Scientists Explore Egyptian Mummy Bones With X-Rays and Infrared Light to Gain New Insight on Ancient Life

    Experiments at Berkeley Lab are casting a new light on Egyptian soil and ancient mummified bone samples that could provide a richer understanding of daily life and environmental conditions thousands of years ago. In a two-monthslong research effort that concluded in late August, two researchers from Cairo University in Egypt brought 32 bone samples and two soil samples to study using X-ray and infrared light-based techniques at the Lab's Advanced Light Source.

    Deep Learning Expands Study of Nuclear Waste Remediation

    Deep Learning Expands Study of Nuclear Waste Remediation

    A research collaboration between Berkeley Lab, Pacific Northwest National Laboratory, Brown University, and NVIDIA has achieved exaflop performance with a deep learning application used to model subsurface flow in the study of nuclear waste remediation

    Biofuel producers make significant gains in efficiency, productivity and conservation, Argonne survey shows

    Biofuel producers make significant gains in efficiency, productivity and conservation, Argonne survey shows

    The nation's biofuel producers have made significant gains in both energy efficiency and water conservation in recent years, according to a comprehensive survey conducted by Argonne National Laboratory.

    Machine Learning Enhances Light-Beam Performance at the Advanced Light Source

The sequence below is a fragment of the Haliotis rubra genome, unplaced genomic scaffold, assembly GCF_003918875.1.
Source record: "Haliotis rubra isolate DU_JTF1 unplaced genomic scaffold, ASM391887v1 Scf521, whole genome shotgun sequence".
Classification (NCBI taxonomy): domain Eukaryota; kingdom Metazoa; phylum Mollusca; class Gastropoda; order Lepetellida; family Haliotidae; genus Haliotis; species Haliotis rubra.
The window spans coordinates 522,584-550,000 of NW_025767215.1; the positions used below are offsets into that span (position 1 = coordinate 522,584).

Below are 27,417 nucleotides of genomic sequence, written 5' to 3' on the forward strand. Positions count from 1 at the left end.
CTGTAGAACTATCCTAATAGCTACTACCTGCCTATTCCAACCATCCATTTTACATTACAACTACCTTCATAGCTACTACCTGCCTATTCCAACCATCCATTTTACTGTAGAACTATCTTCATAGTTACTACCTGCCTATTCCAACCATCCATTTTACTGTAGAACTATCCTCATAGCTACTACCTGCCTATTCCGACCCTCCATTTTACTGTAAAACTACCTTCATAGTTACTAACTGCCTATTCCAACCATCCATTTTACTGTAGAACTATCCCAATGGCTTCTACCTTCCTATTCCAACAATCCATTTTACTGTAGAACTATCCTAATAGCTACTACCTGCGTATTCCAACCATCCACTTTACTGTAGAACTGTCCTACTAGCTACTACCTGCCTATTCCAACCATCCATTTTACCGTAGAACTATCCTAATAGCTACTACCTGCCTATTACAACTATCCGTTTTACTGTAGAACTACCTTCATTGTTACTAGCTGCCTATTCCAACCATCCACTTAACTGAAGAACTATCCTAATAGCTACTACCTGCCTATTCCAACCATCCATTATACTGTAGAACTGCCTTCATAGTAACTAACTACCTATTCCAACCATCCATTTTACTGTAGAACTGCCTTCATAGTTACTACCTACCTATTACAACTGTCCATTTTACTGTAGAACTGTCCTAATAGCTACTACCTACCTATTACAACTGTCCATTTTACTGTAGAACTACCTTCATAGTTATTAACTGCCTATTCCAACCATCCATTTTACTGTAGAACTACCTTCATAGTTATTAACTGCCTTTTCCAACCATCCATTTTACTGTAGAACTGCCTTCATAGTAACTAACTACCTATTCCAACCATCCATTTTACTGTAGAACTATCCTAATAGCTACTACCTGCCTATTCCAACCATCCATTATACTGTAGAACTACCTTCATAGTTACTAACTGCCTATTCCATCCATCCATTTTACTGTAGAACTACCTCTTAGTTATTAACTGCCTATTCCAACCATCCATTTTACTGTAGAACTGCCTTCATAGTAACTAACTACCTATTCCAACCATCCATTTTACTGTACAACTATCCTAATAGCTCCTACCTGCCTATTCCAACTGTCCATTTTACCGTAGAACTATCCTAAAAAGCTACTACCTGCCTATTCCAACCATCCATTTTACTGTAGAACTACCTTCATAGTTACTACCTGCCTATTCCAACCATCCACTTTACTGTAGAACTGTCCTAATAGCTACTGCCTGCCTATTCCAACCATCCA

Machine Learning Enhances Light-Beam Performance at the Advanced Light Source

    A team of researchers at Berkeley Lab and UC Berkeley has successfully demonstrated how machine-learning tools can improve the stability of light beams' size for science experiments at a synchrotron light source via adjustments that largely cancel out unwanted fluctuations.

    Machine learning analyses help unlock secrets of stable 'supercrystal'

    Machine learning analyses help unlock secrets of stable 'supercrystal'

    By blasting a frustrated mixture of materials with quick pulses of laser light, researchers transformed a superlattice into a supercrystal, a rare, repeating, three-dimensional structural much larger than an ordinary crystal. Using machine learning techniques, they studied the underlying structure of this sample at the nanoscale level before and after applying the laser pulse treatment.

    Argonne collaborates to review current battery recycling processes for electric vehicles

    Argonne collaborates to review current battery recycling processes for electric vehicles

    Nature has published a new review co-authored by Argonne analyst Linda Gaines. The review evaluates the state of EV battery recycling today and what's needed to build a more sustainable future.

    Go With the Flow: Scientists Design New Grid Batteries for Renewable Energy

    Go With the Flow: Scientists Design New Grid Batteries for Renewable Energy

    Scientists at Berkeley Lab have designed an affordable 'flow battery' membrane that could accelerate renewable energy for the electrical grid.

    Tests start at CERN for large-scale prototype of new technology to detect neutrinos

    Tests start at CERN for large-scale prototype of new technology to detect neutrinos

    Scientists working at CERN have started tests of a new neutrino detector prototype, using a very promising technology called "dual phase." If successful, this new technology will be used at a much larger scale for the international Deep Underground Neutrino Experiment, hosted by the U.S Department of Energy's Fermilab.

    New Measurement Yields Smaller Proton Radius

    New Measurement Yields Smaller Proton Radius

    Physicists get closer to solving the proton radius puzzle with unique new measurement of the charge radius of the proton.

    A Game-Changing Test for Prion, Alzheimer's, and Parkinson's Diseases is on the Horizon